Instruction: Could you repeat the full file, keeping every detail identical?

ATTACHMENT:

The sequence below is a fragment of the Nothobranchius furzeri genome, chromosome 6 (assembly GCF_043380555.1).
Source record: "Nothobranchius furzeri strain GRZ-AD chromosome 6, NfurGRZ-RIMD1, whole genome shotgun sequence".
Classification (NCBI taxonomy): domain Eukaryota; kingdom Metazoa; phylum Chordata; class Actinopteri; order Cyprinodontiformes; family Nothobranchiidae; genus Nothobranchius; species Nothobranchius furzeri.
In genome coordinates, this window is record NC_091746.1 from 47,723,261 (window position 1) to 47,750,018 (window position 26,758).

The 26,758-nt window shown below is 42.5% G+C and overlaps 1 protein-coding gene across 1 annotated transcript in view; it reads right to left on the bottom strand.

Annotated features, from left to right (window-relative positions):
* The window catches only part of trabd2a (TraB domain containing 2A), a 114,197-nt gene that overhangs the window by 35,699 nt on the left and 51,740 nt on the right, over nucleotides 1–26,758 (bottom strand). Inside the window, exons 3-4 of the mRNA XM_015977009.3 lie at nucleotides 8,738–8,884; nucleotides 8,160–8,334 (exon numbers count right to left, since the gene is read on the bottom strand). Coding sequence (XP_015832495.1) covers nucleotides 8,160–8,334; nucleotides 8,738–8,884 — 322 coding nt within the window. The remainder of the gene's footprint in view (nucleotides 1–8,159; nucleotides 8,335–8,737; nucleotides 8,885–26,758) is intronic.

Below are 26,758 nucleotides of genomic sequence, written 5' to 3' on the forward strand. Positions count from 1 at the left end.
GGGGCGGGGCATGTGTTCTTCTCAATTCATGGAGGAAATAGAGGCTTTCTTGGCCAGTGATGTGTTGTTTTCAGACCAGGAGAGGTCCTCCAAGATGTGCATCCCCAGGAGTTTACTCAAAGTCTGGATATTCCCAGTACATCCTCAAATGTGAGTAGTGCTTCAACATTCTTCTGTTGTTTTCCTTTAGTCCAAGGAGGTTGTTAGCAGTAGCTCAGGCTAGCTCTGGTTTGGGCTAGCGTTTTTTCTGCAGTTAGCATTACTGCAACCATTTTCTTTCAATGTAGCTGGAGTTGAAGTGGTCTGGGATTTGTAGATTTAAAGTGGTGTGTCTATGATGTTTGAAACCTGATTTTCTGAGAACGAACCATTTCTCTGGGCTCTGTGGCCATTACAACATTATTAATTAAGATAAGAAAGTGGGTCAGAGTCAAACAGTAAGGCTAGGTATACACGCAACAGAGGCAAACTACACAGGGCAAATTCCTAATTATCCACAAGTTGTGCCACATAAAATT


The sequence below is a fragment of the Nothobranchius furzeri genome, chromosome 6 (assembly GCF_043380555.1).
Source record: "Nothobranchius furzeri strain GRZ-AD chromosome 6, NfurGRZ-RIMD1, whole genome shotgun sequence".
Classification (NCBI taxonomy): domain Eukaryota; kingdom Metazoa; phylum Chordata; class Actinopteri; order Cyprinodontiformes; family Nothobranchiidae; genus Nothobranchius; species Nothobranchius furzeri.
In genome coordinates, this window is record NC_091746.1 from 47,723,261 (window position 1) to 47,750,018 (window position 26,758).

The 26,758-nt window shown below is 42.5% G+C and overlaps 1 protein-coding gene across 1 annotated transcript in view; it reads right to left on the bottom strand.

Annotated features, from left to right (window-relative positions):
* The window catches only part of trabd2a (TraB domain containing 2A), a 114,197-nt gene that overhangs the window by 35,699 nt on the left and 51,740 nt on the right, over nucleotides 1–26,758 (bottom strand). Inside the window, exons 3-4 of the mRNA XM_015977009.3 lie at nucleotides 8,738–8,884; nucleotides 8,160–8,334 (exon numbers count right to left, since the gene is read on the bottom strand). Coding sequence (XP_015832495.1) covers nucleotides 8,160–8,334; nucleotides 8,738–8,884 — 322 coding nt within the window. The remainder of the gene's footprint in view (nucleotides 1–8,159; nucleotides 8,335–8,737; nucleotides 8,885–26,758) is intronic.

Below are 26,758 nucleotides of genomic sequence, written 5' to 3' on the forward strand. Positions count from 1 at the left end.
GGGGCGGGGCATGTGTTCTTCTCAATTCATGGAGGAAATAGAGGCTTTCTTGGCCAGTGATGTGTTGTTTTCAGACCAGGAGAGGTCCTCCAAGATGTGCATCCCCAGGAGTTTACTCAAAGTCTGGATATTCCCAGTACATCCTCAAATGTGAGTAGTGCTTCAACATTCTTCTGTTGTTTTCCTTTAGTCCAAGGAGGTTGTTAGCAGTAGCTCAGGCTAGCTCTGGTTTGGGCTAGCGTTTTTTCTGCAGTTAGCATTACTGCAACCATTTTCTTTCAATGTAGCTGGAGTTGAAGTGGTCTGGGATTTGTAGATTTAAAGTGGTGTGTCTATGATGTTTGAAACCTGATTTTCTGAGAACGAACCATTTCTCTGGGCTCTGTGGCCATTACAACATTATTAATTAAGATAAGAAAGTGGGTCAGAGTCAAACAGTAAGGCTAGGTATACACGCAACAGAGGCAAACTACACAGGGCAAATTCCTAATTATCCACAAGTTGTGCCACATAAAATT